Wireframes and user testing
I took some concepts from my sketches and created a set of wireframes in Sketch based on the user flow of navigating to the assignment page from the dashboard and submitting an assignment, a common task that typically requires too many unnecessary navigational clicks. To test my design with real users, I imported the screens into InVision to create an interactive prototype.
I conducted 1-on-1 guerrilla testing with three participants (all students familiar with Canvas) in order to evaluate whether my design choices were successful at achieving my goals for the specific use cases of navigating the site and submitting an assignment. Do users find any interface elements to be confusing or ambiguous? Can they navigate between pages efficiently? What challenges exist in the task flows?
In order to answer my questions, I wrote an evaluation protocol and presented the prototype on my laptop. Each session lasted about 10-15 minutes and revealed useful insights that I used to improve my design.
The main concerns I found had to do with clarity of interface elements and access to more features / information, although ease of navigation through the site and reduced clutter in the dashboard was welcomed.
- “New” indicators are confusing but made sense after explanation. One participant expected them to indicate time sensitivity.
- Sidebar is great for navigation but feels too large for desktop
- Customization is very appreciated since information can now be filtered out through the panels.
- Dropdown arrow for additional information is unclear in its function
- Navigation seems to be missing a lot of pages that the current Canvas provides
- Resized interface elements to be more suitable for desktop view
- Redesigned the navigation bar to be simpler but with access to more (less-used) features
- Adjusted the “new” markers to be less ambiguous
- Added more iconography to help reduce unnecessary text
- Made it more clear when information can be expanded
After making several changes and tweaks to my design to address the pain-points I discovered, the next step was to incorporate visual design and produce high-fidelity screens based on my updated wireframes.
To inform my visual design, I created a style matrix after analyzing several examples of popular dashboards for web content by text-graphics balance and customization options. I decided to target more customization of information with less focus on graphics since the majority of the LMS content will be user-generated text.
The existing color scheme borrows some of UW's colors, with dark purple, white, and light grey. Blue is used for both links and notification marks. The cold / neutral color scheme makes it easy to lose track of important information. I wanted to preserve the familiar feel of the school and platform but introduce brighter and more saturated colors that would highlight important elements or hierarchy. For example, urgent tasks that demand the user's attention would stand out via a bright warm color.
The dashboard is the main page that shows up when a student logs on. Customizable panels allow students to see the information that is most important to them and hide irrelevant information. This provides a more effective overview of their courses. An add button allows users to add new panels to the dashboard such as additional courses. Panels can be reorganized by dragging the colored title bars.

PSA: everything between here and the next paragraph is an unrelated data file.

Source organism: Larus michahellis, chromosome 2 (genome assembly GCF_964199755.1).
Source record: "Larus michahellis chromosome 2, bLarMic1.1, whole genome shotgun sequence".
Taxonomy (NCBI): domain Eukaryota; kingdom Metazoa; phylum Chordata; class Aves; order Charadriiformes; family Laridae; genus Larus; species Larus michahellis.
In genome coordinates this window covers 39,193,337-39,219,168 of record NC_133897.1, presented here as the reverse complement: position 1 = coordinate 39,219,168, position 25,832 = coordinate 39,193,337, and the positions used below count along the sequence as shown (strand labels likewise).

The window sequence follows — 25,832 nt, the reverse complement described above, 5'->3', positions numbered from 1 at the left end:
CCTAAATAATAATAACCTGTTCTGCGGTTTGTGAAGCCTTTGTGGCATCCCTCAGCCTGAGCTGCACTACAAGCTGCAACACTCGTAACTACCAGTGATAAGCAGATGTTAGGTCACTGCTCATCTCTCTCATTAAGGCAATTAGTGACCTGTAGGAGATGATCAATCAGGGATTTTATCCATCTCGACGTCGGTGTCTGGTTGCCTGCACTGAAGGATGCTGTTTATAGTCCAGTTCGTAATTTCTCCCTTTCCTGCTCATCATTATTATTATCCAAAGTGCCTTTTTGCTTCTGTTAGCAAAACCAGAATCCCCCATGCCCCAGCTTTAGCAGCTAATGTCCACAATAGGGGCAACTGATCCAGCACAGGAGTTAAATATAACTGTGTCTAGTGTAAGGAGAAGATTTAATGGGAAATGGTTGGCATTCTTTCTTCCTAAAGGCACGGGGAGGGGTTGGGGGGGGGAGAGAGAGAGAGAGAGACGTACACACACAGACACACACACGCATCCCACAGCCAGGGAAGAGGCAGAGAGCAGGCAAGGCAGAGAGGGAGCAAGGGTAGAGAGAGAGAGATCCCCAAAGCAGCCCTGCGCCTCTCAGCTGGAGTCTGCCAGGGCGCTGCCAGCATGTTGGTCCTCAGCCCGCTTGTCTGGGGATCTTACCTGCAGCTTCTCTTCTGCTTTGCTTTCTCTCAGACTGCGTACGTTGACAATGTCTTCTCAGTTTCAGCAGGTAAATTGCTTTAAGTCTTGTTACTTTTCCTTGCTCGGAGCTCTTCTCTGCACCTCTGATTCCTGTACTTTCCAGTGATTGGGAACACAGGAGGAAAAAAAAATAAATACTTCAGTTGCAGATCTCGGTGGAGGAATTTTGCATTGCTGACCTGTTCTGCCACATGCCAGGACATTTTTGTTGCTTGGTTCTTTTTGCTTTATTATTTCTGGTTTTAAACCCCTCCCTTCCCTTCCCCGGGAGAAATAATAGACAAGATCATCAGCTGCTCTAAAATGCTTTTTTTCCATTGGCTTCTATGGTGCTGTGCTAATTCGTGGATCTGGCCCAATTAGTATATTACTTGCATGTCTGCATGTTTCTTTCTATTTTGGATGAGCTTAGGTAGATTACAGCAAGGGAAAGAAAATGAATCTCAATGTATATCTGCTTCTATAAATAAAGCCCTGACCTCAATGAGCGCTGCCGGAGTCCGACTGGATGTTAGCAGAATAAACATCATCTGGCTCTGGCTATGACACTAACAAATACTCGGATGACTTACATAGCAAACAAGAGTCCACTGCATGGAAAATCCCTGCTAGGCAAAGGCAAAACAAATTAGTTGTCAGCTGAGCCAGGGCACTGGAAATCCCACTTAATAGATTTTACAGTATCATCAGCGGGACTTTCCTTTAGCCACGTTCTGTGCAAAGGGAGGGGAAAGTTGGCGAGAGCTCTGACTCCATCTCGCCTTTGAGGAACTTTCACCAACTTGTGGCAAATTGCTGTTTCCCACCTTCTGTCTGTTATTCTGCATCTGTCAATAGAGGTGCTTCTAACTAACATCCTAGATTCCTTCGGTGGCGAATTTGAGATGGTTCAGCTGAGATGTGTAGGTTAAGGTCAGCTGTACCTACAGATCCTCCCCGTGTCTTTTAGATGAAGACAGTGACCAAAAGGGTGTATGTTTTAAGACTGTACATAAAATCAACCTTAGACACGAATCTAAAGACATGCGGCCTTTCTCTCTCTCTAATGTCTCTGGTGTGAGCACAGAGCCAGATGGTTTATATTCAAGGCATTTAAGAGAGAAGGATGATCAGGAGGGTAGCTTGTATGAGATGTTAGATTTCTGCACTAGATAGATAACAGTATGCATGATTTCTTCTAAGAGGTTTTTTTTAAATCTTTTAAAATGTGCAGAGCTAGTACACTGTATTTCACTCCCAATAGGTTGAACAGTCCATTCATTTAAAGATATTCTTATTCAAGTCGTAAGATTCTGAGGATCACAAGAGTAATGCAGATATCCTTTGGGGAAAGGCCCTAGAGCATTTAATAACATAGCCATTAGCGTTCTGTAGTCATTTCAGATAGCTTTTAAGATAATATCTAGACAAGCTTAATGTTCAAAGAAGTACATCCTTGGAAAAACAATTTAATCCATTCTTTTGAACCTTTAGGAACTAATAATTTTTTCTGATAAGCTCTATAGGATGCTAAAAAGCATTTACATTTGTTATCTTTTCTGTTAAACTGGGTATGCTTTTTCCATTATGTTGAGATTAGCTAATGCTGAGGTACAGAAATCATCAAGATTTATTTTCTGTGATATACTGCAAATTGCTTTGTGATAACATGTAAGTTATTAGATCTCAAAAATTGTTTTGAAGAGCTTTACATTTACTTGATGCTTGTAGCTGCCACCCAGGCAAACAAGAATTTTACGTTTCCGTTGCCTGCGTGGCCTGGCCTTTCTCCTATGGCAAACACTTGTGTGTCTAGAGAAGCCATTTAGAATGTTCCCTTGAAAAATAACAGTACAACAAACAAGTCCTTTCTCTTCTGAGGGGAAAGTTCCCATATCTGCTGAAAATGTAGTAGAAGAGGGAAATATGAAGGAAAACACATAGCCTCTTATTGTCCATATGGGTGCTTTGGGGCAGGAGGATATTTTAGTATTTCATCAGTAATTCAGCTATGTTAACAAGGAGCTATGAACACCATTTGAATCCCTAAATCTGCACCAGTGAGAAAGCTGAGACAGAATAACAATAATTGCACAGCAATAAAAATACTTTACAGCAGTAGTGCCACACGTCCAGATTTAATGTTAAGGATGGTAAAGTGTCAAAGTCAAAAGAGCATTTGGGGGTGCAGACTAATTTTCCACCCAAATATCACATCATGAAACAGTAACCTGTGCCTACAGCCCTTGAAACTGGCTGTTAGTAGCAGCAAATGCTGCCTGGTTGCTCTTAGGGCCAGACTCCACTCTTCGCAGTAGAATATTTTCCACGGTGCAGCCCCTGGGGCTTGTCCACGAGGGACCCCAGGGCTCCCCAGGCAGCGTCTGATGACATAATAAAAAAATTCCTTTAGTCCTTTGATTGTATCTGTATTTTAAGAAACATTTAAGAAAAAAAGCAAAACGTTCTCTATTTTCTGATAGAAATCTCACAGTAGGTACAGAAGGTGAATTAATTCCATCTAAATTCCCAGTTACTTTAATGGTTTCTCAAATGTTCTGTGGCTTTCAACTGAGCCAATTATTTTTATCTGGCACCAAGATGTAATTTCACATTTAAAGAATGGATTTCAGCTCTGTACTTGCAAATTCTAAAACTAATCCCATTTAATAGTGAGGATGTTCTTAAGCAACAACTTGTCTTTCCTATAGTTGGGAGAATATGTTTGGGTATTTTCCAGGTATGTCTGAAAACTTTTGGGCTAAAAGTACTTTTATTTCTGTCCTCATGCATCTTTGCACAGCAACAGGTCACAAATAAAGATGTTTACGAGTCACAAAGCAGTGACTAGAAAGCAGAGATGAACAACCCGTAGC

The sidebar allows for much faster navigation to important pages. This streamlined navigation bar is a permanent element that also provides a better sense of hierarchy, something the current version of Canvas sorely lacks.
The navigation drawer expands sections such as courses for faster access to deeper pages. Users are able to hover over favorited courses in the sidebar to view sub-pages such as assignments and discussions. Less frequently visited pages can be accessed via expansion ("show more").
The assignments page under each course shows upcoming and past assignments like the current version of canvas, but also provides visual cues to show which assignments are new / updated (circle indicator), or are time-sensitive (bar indicator). The added color cues and notification marks direct attention much more effectively than in the wireframes.
Detailed Assignment View
In the assignments page, a detailed overlay pops up and allows the user to read assignment instructions and upload an assignment for submission. The instructions are scrollable and the overlay adjusts to the height and width of the browser window. This streamlined submission process allows for removal of submitted assignments, a feature missing from the current version of Canvas.
I created a quick animated mockup of the interface to visualize how certain motion cues could guide interaction. To do this, I exported my Sketch project files to Illustrator and then animated the assets in After Effects.
Overall, I believe my exploration of Canvas was successful at accomplishing my goals. Although the visual design could use more polish, I was able to streamline page navigation and add better customization options to the dashboard in order to improve the usability of the web experience. This design should also be much easier to translate across devices such as tablets than the current interface, though additional exploration is needed.
Potential ways to take this project further would be to evaluate my final design with users in order to verify that the changes I made based on my prototype evaluations were effective. I am also interested in exploring how additional communication channels could see stronger implementation in the platform, since the current experience is quite isolated.